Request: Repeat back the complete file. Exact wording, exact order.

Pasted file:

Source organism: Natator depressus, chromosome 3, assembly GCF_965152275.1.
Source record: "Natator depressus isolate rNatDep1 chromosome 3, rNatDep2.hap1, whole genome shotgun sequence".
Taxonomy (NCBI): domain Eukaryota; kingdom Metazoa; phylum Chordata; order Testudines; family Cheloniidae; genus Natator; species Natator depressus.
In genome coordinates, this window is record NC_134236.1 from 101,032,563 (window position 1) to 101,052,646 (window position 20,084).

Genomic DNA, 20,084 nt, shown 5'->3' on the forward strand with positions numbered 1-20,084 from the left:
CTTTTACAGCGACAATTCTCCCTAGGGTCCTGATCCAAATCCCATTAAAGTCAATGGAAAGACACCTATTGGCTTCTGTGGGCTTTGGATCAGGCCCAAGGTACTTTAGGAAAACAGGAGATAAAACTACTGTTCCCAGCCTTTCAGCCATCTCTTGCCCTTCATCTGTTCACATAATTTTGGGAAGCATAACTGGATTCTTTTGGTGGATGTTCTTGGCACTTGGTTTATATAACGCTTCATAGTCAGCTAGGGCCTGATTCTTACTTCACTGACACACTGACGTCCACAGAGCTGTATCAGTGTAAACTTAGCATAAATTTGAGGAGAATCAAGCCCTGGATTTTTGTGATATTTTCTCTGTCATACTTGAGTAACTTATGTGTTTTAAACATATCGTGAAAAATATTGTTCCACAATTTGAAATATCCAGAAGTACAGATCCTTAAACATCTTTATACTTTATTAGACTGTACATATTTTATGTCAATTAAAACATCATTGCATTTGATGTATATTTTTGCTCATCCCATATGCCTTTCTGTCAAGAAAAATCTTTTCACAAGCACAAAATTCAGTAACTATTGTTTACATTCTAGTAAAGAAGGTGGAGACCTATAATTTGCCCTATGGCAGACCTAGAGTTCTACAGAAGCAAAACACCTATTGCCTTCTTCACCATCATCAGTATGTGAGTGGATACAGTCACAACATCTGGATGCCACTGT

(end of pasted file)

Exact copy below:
Source organism: Natator depressus, chromosome 3, assembly GCF_965152275.1.
Source record: "Natator depressus isolate rNatDep1 chromosome 3, rNatDep2.hap1, whole genome shotgun sequence".
Taxonomy (NCBI): domain Eukaryota; kingdom Metazoa; phylum Chordata; order Testudines; family Cheloniidae; genus Natator; species Natator depressus.
In genome coordinates, this window is record NC_134236.1 from 101,032,563 (window position 1) to 101,052,646 (window position 20,084).

Genomic DNA, 20,084 nt, shown 5'->3' on the forward strand with positions numbered 1-20,084 from the left:
CTTTTACAGCGACAATTCTCCCTAGGGTCCTGATCCAAATCCCATTAAAGTCAATGGAAAGACACCTATTGGCTTCTGTGGGCTTTGGATCAGGCCCAAGGTACTTTAGGAAAACAGGAGATAAAACTACTGTTCCCAGCCTTTCAGCCATCTCTTGCCCTTCATCTGTTCACATAATTTTGGGAAGCATAACTGGATTCTTTTGGTGGATGTTCTTGGCACTTGGTTTATATAACGCTTCATAGTCAGCTAGGGCCTGATTCTTACTTCACTGACACACTGACGTCCACAGAGCTGTATCAGTGTAAACTTAGCATAAATTTGAGGAGAATCAAGCCCTGGATTTTTGTGATATTTTCTCTGTCATACTTGAGTAACTTATGTGTTTTAAACATATCGTGAAAAATATTGTTCCACAATTTGAAATATCCAGAAGTACAGATCCTTAAACATCTTTATACTTTATTAGACTGTACATATTTTATGTCAATTAAAACATCATTGCATTTGATGTATATTTTTGCTCATCCCATATGCCTTTCTGTCAAGAAAAATCTTTTCACAAGCACAAAATTCAGTAACTATTGTTTACATTCTAGTAAAGAAGGTGGAGACCTATAATTTGCCCTATGGCAGACCTAGAGTTCTACAGAAGCAAAACACCTATTGCCTTCTTCACCATCATCAGTATGTGAGTGGATACAGTCACAACATCTGGATGCCACTGT